Sunday, February 20, 2011

Ski Slopes, RBIs, and My Bare Chin

i realize fully well that I owe this blog a post about my fourth and final southeast asian country, Vietnam, but that will have to wait. For now, I am going to tell you about my weekend - since it stands out as exceptional for its first, lasts, and overall events.

Friday after school I met up with my friends and we promptly took a bus out East. It was my first time going to the northeastern part of the country. We took the bus to a town called Gangneung and after some more arranging ended up near our destination: Yongpyong Ski Resort.

Friday night we got fitted for our equipment, met our other friends and enjoyed some less than enjoyable convenience store food for dinner. We all slept on the floor of a 10 person hostel room that Quinn graciously booked for us.

This weekend was not only my first time skiing, it was, as best as I can remember, the first time I'd ever been to a ski resort. I've heard of stories from friends about Colorado and Utah and the sort, but never actually been myself. The Grants just aren't a ski & snowboard type family.

We woke up early on Saturday to get to the slopes as they opened and we got our lift tickets and everything by 8:30. Now, I had absolutely no idea how to ski whatsoever and even the bunny hill looked a bit daunting. Our group was lucky enough to have a nice arrangement of beginners and experienced mountain riders. My friend Justine agreed to teach me how to get down the hill without dying.

I'd say my first two minutes on the bunny hill were amongst the more frustrating of my life. After inadvertently speeding down the hill, falling on purpose to save myself and not knowing how to get up (2x-3x) I finally got the tiniest bit of the hang of the whole thing. It wasn't truly very difficult to pick up once you had an idea of how to balance, distribute weight, slow down and turn.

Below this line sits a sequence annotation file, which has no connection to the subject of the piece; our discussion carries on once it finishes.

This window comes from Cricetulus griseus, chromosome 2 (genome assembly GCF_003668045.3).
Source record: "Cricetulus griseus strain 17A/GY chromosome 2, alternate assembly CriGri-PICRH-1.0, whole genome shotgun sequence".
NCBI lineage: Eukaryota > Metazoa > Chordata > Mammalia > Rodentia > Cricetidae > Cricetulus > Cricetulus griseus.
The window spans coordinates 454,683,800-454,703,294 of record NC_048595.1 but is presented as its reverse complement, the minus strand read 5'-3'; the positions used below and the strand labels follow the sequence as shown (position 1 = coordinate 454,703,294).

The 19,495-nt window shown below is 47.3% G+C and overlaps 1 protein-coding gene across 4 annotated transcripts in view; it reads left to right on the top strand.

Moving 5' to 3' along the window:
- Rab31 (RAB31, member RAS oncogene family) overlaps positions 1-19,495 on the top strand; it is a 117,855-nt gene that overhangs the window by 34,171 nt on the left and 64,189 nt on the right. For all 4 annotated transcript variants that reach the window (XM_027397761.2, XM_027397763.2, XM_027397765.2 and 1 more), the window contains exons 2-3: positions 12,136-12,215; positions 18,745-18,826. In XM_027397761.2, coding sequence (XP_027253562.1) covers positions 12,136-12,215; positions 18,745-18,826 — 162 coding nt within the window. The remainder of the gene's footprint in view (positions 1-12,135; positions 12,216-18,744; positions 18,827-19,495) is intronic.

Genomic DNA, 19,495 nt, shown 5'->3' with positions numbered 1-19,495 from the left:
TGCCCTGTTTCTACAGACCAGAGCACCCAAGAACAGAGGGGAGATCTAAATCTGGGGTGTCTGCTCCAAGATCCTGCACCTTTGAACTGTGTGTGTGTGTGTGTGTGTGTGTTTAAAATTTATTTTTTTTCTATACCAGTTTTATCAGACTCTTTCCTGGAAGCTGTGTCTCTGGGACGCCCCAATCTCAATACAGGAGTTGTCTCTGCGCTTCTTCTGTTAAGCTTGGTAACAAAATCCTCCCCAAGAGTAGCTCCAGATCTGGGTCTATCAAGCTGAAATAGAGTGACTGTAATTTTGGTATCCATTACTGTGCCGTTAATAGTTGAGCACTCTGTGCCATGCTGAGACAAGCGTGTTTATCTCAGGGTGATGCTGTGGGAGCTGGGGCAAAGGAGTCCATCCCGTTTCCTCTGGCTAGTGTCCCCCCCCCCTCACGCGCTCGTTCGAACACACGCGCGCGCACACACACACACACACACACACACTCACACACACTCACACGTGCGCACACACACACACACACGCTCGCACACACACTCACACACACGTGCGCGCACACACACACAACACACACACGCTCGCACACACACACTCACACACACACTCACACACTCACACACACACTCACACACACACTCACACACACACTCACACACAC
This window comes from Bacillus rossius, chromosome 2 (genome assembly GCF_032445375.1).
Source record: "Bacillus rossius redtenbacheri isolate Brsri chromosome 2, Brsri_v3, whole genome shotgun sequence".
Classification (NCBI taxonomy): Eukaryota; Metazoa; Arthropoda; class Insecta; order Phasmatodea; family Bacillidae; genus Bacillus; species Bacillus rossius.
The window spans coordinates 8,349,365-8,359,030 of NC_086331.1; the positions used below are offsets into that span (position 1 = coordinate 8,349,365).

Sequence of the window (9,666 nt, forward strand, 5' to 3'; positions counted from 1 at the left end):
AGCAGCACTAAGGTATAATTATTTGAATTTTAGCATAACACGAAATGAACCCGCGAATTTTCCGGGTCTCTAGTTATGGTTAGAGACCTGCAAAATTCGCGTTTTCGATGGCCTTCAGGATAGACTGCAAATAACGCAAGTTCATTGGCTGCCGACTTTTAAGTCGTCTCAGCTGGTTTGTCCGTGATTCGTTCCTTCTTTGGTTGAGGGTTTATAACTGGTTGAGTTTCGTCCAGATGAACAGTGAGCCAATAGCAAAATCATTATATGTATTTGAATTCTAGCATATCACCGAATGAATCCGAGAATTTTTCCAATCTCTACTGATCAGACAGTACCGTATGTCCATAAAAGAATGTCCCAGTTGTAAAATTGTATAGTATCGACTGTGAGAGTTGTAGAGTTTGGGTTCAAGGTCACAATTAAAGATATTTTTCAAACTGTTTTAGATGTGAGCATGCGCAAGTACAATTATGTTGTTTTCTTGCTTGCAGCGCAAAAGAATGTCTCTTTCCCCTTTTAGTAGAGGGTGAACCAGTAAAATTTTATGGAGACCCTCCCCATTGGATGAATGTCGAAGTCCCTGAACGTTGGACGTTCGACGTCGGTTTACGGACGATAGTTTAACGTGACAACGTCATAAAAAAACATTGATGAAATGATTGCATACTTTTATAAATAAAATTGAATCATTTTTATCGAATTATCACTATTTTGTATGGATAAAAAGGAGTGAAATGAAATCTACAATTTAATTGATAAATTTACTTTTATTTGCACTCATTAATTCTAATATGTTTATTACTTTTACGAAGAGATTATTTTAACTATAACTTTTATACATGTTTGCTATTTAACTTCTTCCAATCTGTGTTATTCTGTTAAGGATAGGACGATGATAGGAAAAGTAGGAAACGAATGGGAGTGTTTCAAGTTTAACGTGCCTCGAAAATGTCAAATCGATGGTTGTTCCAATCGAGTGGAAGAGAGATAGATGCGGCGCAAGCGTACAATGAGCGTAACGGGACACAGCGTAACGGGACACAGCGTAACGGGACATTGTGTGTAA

Before long I was handling the bunny hill no problem and moving on to "greens" and harder runs. I had a nice group of snowboarders present for encouragement and help (they were beginners too, but props to them for making it through the day....and a special thanks has to go out to Marla (and Sam if she reads this? but mostly Marla) for helping me in and out of my skis a dozen and a half times and sticking it out through the awkward pile-ups of Korean skiers that I created.

I also fell once getting off the chairlift, after my ski pole got tangled with our friend Greg's legs and had to try and roll away for fear of getting trampled by all the other lifts that were going to come in. The group got a great laugh out of it.

I'm going to give out kudos here to Quinn for convincing me that skiing would be enjoyable - I had my doubts. It was a blast....once you learn that falling isn't the worst thing ever. I probably fell 4 or 5 times the whole day and none were bad enough to injure me more than a few sore knees and back.

I'll be skiing again someday - and hopefully getting better and better.

And since I have no American resort to compare it to, I can't judge Yongpyong too well. I'm willing to bet that most ski resorts don't have a PC Room (always full, no less) nor do they serve Mandu dumplings in the main lodge. But the place was very cool - a few large hotels, some chalets, a hostel for the lighter pockets, a bowling alley, several restaurants and something like 27 different runs people could wind through.

Also, a shout out to Quinn and Brian who, I believe, both won their races and got some prizes. We all actually entered the race - in order to get the freebys ( a great sweater, a number for the race, and some coffee. we mostly did it for the sweater)...

The place was an interesting mix of Koreans, Americans, Canadians and some Northern Europeans who occasioned the mountain perhaps normally or perhaps for the races and "festival".

Perhaps the only negative about the ski trip was that I had to leave early. While the rest of the group stayed Saturday night and some skiied again today (Sunday), I had to take a 5pm bus back to Guri.

Why? Well, I had my first baseball practice today.

Last week a teacher (Mr. Choi) approached me to see if I wanted to join his team - Force Nine - with him and his buddies. They play in two different leagues and that means a game almost every Sunday until the end of the summer. I told him I'd love to but couldn't make every game and that didn't matter.

Since I am a foreigner though, I would have to meet the team manager so he could make sure my skills were enough to cut it in the Korean leagues.

So this morning a bit before 10am, Choi picked me up. He told me that we'd have a 3 hour practice, eat lunch and then have a scrimmage game. I had no idea it would be such a long day but it was terrific fun.

I should say now that I made the team - and I did pretty well today.